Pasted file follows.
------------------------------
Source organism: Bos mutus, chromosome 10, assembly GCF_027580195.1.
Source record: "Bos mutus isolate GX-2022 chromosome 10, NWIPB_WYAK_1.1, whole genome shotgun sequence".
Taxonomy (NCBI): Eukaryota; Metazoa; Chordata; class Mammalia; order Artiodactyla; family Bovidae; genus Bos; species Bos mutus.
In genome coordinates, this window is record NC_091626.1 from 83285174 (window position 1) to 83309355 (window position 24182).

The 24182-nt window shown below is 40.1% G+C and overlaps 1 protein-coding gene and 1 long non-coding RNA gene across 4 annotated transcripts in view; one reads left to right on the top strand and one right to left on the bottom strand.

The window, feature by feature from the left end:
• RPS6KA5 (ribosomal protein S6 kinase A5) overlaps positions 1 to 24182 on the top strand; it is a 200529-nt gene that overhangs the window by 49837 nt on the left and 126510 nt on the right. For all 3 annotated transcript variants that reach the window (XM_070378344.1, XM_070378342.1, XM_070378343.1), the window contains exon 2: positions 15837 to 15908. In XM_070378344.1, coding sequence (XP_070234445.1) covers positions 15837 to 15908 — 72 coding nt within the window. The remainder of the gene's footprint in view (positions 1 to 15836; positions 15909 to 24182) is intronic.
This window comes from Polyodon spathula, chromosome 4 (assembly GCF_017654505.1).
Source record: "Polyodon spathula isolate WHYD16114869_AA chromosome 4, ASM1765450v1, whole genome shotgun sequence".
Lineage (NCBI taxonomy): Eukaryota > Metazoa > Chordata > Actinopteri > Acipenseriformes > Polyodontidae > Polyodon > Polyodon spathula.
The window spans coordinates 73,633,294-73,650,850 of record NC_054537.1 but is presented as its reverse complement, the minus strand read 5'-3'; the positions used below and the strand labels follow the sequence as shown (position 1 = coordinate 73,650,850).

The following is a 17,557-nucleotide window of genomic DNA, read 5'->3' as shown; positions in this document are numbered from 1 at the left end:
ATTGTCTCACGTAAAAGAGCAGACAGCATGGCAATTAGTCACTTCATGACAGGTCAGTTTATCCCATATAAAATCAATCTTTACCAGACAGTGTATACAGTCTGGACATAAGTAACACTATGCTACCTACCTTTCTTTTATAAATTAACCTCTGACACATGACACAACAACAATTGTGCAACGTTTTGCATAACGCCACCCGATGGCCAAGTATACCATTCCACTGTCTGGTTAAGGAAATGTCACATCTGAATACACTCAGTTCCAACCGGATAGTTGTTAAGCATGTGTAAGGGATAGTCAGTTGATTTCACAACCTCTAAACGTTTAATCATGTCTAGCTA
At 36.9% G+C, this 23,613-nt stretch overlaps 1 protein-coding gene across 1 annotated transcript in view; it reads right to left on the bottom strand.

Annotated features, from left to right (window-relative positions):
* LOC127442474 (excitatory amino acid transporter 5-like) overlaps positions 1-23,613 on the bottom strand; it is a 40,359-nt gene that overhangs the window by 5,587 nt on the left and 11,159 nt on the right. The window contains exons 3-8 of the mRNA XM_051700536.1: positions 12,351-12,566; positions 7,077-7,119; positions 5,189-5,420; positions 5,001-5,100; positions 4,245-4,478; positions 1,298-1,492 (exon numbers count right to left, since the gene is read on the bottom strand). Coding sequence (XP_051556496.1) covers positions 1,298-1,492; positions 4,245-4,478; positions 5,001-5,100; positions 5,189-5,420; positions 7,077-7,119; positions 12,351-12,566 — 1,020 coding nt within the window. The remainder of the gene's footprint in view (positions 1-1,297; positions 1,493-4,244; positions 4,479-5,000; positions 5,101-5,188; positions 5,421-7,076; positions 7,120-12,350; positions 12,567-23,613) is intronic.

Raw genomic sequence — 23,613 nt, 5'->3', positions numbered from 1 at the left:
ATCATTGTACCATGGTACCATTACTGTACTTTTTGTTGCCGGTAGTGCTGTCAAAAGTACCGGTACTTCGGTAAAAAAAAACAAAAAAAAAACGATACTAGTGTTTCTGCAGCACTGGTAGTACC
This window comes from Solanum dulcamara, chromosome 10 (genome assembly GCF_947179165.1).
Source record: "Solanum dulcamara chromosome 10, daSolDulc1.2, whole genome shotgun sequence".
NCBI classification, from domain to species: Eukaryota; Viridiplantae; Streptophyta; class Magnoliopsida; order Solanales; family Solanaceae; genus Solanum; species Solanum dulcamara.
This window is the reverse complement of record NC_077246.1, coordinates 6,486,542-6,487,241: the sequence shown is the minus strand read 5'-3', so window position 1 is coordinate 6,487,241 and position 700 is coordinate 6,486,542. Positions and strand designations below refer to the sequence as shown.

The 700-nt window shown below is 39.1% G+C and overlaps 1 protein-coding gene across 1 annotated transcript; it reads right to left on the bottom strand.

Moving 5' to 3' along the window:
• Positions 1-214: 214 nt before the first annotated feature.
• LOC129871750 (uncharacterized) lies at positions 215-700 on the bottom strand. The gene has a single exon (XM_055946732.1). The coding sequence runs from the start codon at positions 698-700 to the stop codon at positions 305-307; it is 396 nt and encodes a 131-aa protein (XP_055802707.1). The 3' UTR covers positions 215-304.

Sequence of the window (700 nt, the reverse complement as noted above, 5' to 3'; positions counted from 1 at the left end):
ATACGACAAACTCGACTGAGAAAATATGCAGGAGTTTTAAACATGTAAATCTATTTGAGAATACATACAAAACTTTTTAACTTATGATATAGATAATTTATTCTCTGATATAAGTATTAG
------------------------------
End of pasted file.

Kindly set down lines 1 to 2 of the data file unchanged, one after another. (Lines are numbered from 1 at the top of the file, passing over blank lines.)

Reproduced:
Source organism: Bos mutus, chromosome 10, assembly GCF_027580195.1.
Source record: "Bos mutus isolate GX-2022 chromosome 10, NWIPB_WYAK_1.1, whole genome shotgun sequence".